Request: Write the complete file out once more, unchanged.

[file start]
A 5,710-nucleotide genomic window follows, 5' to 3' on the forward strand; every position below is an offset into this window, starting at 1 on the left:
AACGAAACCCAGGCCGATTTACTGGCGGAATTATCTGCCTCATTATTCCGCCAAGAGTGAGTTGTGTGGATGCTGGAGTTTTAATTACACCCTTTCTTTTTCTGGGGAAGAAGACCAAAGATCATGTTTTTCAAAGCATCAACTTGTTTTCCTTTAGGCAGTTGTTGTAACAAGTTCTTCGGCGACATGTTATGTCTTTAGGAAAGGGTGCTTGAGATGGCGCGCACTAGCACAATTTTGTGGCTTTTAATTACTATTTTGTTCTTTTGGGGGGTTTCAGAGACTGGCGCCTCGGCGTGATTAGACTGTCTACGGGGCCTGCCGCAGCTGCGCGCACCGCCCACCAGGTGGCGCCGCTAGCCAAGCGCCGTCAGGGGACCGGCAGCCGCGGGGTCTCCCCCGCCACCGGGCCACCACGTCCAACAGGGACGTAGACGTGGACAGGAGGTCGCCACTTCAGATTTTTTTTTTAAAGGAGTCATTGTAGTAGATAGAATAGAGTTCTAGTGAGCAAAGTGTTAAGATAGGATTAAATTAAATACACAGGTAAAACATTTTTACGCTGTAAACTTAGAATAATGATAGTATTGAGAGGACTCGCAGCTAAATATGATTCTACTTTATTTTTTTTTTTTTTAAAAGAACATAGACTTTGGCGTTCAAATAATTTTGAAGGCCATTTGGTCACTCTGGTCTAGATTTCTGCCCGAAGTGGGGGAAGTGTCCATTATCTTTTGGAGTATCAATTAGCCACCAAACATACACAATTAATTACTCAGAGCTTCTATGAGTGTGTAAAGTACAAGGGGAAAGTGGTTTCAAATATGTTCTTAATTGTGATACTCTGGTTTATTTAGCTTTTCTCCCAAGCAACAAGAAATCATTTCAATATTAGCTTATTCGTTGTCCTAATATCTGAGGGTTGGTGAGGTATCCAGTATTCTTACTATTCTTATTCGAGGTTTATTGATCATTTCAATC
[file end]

A 5,710-nucleotide genomic window follows, 5' to 3' on the forward strand; every position below is an offset into this window, starting at 1 on the left:
AACGAAACCCAGGCCGATTTACTGGCGGAATTATCTGCCTCATTATTCCGCCAAGAGTGAGTTGTGTGGATGCTGGAGTTTTAATTACACCCTTTCTTTTTCTGGGGAAGAAGACCAAAGATCATGTTTTTCAAAGCATCAACTTGTTTTCCTTTAGGCAGTTGTTGTAACAAGTTCTTCGGCGACATGTTATGTCTTTAGGAAAGGGTGCTTGAGATGGCGCGCACTAGCACAATTTTGTGGCTTTTAATTACTATTTTGTTCTTTTGGGGGGTTTCAGAGACTGGCGCCTCGGCGTGATTAGACTGTCTACGGGGCCTGCCGCAGCTGCGCGCACCGCCCACCAGGTGGCGCCGCTAGCCAAGCGCCGTCAGGGGACCGGCAGCCGCGGGGTCTCCCCCGCCACCGGGCCACCACGTCCAACAGGGACGTAGACGTGGACAGGAGGTCGCCACTTCAGATTTTTTTTTTAAAGGAGTCATTGTAGTAGATAGAATAGAGTTCTAGTGAGCAAAGTGTTAAGATAGGATTAAATTAAATACACAGGTAAAACATTTTTACGCTGTAAACTTAGAATAATGATAGTATTGAGAGGACTCGCAGCTAAATATGATTCTACTTTATTTTTTTTTTTTTTAAAAGAACATAGACTTTGGCGTTCAAATAATTTTGAAGGCCATTTGGTCACTCTGGTCTAGATTTCTGCCCGAAGTGGGGGAAGTGTCCATTATCTTTTGGAGTATCAATTAGCCACCAAACATACACAATTAATTACTCAGAGCTTCTATGAGTGTGTAAAGTACAAGGGGAAAGTGGTTTCAAATATGTTCTTAATTGTGATACTCTGGTTTATTTAGCTTTTCTCCCAAGCAACAAGAAATCATTTCAATATTAGCTTATTCGTTGTCCTAATATCTGAGGGTTGGTGAGGTATCCAGTATTCTTACTATTCTTATTCGAGGTTTATTGATCATTTCAATC